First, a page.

March 6 – March 12, 2023
The ruling elite

Security forces intensify repression as the regime resumes financial support for the state sector

The situation got worse
Security forces intensify repression as the regime resumes financial support for the state sector

Senior leaders are committed to financial support for the public sector to facilitate import substitution. State officials are threatened with the death penalty for disloyalty, propagandists are threatening a new wave of internal purges in the public sector, and regime security officials are launching another large-scale campaign of repression against dissidents.

Senior leaders continue with populist intervention in price regulation to maintain personal approval ratings. At a recent government meeting, Lukashenka demanded that price rises be contained, and inflation limited to 7% per year.

Due to price controls and the intervention of regulatory authorities, the retail market continues to skew in favour of the most loyal businesses closest to the ruling class.

Lukashenka is trying to distance himself from the state apparatus to shift responsibility for economic dissatisfaction to the government.

Meanwhile, the leadership tries to consolidate loyalty within state entities by threatening to impose the death penalty for treason against Lukashenka.

Tax officials focus on the inspection and surcharging of private carriers.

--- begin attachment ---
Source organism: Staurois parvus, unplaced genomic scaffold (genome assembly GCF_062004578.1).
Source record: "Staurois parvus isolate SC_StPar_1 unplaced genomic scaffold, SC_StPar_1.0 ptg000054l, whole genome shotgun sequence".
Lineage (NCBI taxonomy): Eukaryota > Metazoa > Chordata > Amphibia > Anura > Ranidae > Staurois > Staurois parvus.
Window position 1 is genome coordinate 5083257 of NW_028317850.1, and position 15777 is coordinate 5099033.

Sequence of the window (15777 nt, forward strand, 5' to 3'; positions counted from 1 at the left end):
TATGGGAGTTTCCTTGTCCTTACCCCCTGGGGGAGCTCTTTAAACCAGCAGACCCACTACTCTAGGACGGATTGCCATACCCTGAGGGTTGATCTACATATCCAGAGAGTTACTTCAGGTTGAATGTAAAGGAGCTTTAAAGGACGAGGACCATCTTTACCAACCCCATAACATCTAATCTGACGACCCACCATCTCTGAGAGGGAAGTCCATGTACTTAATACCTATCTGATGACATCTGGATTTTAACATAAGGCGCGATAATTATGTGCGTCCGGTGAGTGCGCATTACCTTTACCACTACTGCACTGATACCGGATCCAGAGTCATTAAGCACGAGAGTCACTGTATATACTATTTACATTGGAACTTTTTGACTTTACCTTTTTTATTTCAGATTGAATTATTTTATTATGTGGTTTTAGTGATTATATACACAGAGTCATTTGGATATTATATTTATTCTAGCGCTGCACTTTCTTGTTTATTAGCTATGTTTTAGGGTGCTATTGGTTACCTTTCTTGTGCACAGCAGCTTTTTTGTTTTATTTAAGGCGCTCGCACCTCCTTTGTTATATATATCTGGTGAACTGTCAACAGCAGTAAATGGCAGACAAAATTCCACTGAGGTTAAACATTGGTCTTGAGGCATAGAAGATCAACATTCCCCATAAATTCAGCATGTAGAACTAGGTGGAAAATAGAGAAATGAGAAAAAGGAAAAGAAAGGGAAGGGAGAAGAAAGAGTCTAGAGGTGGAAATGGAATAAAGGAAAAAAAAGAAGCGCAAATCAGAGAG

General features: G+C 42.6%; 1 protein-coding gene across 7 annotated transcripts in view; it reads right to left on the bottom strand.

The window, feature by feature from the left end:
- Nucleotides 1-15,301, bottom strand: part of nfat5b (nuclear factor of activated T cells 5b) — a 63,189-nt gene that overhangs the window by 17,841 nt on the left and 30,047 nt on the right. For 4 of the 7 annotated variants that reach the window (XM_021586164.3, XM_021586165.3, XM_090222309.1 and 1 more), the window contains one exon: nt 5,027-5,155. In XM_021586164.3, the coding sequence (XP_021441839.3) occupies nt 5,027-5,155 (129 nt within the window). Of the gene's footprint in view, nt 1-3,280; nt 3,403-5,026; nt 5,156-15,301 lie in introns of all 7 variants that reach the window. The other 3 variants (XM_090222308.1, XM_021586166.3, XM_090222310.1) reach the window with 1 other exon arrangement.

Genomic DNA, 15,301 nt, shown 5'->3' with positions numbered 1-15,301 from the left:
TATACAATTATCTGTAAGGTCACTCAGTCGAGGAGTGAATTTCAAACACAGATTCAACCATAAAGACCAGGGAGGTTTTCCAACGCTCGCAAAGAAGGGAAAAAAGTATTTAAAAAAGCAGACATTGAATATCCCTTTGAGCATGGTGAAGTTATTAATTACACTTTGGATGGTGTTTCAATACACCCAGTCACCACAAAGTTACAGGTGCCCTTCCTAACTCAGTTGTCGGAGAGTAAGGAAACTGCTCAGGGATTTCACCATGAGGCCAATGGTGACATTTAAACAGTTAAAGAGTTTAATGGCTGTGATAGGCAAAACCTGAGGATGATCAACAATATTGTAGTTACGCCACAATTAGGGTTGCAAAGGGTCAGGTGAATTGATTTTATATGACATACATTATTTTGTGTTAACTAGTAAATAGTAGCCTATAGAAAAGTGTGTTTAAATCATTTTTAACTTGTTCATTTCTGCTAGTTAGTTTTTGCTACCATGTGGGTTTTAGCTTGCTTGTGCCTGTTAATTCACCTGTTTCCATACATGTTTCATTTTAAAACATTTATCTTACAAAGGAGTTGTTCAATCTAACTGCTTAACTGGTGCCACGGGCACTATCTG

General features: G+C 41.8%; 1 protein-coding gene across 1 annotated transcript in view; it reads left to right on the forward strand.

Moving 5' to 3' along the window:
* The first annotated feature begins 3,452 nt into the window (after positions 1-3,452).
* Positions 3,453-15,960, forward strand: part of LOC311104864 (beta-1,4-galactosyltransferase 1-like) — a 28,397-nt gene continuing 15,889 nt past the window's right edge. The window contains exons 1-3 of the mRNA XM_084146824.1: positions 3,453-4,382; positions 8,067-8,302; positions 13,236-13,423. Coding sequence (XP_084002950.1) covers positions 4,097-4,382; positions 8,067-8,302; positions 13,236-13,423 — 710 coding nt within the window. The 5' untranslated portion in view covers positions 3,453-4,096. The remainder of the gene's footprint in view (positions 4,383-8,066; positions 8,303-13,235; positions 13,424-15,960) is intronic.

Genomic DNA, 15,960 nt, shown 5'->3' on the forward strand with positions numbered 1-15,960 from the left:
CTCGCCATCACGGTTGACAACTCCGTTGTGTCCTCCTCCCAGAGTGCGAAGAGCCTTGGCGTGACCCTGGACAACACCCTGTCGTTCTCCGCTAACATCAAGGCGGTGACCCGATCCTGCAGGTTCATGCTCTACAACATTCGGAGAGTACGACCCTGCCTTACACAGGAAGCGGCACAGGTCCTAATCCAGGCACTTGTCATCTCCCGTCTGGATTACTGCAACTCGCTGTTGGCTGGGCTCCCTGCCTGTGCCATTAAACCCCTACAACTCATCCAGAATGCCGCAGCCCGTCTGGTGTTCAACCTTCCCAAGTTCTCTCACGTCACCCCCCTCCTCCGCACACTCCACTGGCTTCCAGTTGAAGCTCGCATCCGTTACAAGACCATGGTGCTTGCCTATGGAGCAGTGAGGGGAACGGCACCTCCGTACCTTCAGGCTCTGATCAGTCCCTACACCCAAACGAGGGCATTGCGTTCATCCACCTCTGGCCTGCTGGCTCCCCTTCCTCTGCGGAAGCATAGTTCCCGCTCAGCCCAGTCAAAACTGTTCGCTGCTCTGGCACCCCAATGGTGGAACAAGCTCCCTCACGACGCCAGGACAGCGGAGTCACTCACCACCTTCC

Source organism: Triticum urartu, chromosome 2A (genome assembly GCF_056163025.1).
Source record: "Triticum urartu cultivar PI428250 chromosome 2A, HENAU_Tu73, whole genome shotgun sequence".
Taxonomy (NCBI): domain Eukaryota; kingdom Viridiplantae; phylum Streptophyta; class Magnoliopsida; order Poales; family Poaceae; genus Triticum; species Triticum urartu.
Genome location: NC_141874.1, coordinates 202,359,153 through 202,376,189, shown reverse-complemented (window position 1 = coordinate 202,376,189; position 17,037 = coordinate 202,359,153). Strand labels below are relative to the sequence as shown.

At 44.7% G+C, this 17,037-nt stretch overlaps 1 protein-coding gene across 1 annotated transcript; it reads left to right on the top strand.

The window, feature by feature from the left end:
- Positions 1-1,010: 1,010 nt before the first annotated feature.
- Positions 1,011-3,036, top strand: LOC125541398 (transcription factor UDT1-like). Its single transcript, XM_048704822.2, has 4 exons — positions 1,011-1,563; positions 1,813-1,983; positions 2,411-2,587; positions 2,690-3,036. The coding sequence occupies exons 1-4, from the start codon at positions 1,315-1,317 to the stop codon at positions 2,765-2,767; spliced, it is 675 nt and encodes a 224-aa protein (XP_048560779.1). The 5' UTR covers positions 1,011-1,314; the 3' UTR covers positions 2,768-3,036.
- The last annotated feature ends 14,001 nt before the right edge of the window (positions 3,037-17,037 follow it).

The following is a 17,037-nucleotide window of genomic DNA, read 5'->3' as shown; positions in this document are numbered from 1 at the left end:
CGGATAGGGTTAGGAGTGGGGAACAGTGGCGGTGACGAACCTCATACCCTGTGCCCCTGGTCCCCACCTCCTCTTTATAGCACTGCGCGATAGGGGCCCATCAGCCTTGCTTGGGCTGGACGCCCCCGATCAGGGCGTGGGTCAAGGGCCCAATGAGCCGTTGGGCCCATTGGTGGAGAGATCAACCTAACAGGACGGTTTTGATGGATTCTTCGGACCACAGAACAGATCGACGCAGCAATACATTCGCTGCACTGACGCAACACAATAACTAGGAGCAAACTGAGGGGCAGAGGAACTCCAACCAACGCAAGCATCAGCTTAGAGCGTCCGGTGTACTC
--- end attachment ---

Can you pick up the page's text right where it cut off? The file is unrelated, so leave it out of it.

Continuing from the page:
Security forces are intensifying persecution and purging protest movement activists in the regions following sabotage at Mačuliščy military airfield. GUBAZIK detained more than 60 people in a single day.

Propagandists intensified hateful rhetoric towards opponents of the Lukashenka regime and tried to initiate a new wave of purges and restrictions on the rights of dissidents.

The leadership shows no intention of compromising with opponents. Democratic leaders such as Sviatlana Tsikhanovskaya, Pavel Latushka, Maria Moroz, Volha Kavalkova and Siarhei Dyleŭski were sentenced to long prison terms of 12-18 years.

The government upholds some aspects of the social contract, maintaining relatively low prices for housing and communal services with state subsidies. However, living standards and foreign exchange reserves are falling.

The government aims to stimulate the economy with fiscal intervention and investments in state projects in the regions. The Council of Ministers instructed all districts to launch at least one investment project by 2025. Some investment projects are centrally imposed by the government and are already assessed by local officials as potentially unprofitable.

Proponents of large-scale state investment have the support of the leadership. Lukashenka demands job creation schemes within the import substitution framework.

The Lukashenka regime is intensifying purges and repression and, in all likelihood, will continue to tighten repressive legislation.

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Once a week, in coordination with a group of prominent Belarusian analysts, we provide analytical commentaries on the most topical and relevant issues, including the behind-the-scenes processes occurring in Belarus. These commentaries are available in Belarusian, Russian, and English.

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